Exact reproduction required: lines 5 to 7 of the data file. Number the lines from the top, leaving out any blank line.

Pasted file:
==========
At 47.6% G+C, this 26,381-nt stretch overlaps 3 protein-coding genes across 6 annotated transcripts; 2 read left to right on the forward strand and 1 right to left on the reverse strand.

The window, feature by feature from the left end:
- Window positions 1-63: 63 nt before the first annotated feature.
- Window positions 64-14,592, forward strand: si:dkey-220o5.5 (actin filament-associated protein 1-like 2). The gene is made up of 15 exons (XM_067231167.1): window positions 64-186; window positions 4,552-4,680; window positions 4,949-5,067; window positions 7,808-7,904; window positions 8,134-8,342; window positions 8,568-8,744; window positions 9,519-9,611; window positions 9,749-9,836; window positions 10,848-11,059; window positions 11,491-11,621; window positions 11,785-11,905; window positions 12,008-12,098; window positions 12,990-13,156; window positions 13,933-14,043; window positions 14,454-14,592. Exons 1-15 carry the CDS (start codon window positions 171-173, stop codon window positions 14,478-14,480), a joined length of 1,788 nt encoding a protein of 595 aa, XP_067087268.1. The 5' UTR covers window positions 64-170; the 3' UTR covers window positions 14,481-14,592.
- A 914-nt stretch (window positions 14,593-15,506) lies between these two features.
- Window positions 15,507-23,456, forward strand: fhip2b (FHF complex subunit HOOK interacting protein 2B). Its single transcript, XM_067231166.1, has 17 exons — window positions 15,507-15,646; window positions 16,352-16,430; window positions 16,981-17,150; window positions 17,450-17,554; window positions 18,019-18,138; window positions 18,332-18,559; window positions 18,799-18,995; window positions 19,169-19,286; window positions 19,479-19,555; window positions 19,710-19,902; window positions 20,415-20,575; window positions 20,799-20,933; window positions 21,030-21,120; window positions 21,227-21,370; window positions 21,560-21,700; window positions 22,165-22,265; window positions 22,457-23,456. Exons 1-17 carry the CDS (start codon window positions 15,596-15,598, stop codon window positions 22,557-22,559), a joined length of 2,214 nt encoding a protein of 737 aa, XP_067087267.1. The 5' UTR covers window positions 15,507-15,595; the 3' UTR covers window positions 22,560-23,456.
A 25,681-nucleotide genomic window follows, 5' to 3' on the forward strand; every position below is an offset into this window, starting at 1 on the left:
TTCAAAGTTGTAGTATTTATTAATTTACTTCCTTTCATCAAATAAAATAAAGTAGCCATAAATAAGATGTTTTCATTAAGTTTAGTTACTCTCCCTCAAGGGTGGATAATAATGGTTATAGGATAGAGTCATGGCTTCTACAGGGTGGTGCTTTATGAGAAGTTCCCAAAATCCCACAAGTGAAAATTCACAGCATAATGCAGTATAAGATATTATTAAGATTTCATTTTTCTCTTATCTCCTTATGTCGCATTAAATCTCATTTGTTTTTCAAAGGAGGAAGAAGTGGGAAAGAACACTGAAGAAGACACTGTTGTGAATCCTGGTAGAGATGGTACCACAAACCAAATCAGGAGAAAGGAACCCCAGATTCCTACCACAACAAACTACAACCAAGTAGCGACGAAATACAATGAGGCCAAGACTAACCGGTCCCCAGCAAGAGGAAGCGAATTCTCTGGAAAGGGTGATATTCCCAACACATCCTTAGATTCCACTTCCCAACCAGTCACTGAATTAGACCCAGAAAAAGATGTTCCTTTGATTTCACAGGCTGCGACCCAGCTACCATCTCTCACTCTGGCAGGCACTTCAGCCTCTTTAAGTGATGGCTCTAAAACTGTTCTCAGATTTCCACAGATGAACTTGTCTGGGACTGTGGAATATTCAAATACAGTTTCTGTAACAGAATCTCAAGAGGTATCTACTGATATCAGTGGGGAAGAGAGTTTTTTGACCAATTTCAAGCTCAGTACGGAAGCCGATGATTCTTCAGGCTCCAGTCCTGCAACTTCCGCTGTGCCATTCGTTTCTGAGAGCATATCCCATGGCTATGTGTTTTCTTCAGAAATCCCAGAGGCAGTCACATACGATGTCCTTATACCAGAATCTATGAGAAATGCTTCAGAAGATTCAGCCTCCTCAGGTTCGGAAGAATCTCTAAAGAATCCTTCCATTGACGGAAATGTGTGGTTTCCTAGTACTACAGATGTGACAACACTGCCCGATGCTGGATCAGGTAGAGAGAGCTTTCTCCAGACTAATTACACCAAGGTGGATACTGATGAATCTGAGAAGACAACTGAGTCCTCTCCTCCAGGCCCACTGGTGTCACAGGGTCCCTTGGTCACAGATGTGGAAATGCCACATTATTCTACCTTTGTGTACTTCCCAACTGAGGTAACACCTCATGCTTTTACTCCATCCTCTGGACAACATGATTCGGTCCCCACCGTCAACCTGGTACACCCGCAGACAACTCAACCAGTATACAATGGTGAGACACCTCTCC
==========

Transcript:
- A 914-nt stretch (window positions 14,593-15,506) lies between these two features.
- Window positions 15,507-23,456, forward strand: fhip2b (FHF complex subunit HOOK interacting protein 2B). Its single transcript, XM_067231166.1, has 17 exons — window positions 15,507-15,646; window positions 16,352-16,430; window positions 16,981-17,150; window positions 17,450-17,554; window positions 18,019-18,138; window positions 18,332-18,559; window positions 18,799-18,995; window positions 19,169-19,286; window positions 19,479-19,555; window positions 19,710-19,902; window positions 20,415-20,575; window positions 20,799-20,933; window positions 21,030-21,120; window positions 21,227-21,370; window positions 21,560-21,700; window positions 22,165-22,265; window positions 22,457-23,456. Exons 1-17 carry the CDS (start codon window positions 15,596-15,598, stop codon window positions 22,557-22,559), a joined length of 2,214 nt encoding a protein of 737 aa, XP_067087267.1. The 5' UTR covers window positions 15,507-15,595; the 3' UTR covers window positions 22,560-23,456.
A 25,681-nucleotide genomic window follows, 5' to 3' on the forward strand; every position below is an offset into this window, starting at 1 on the left: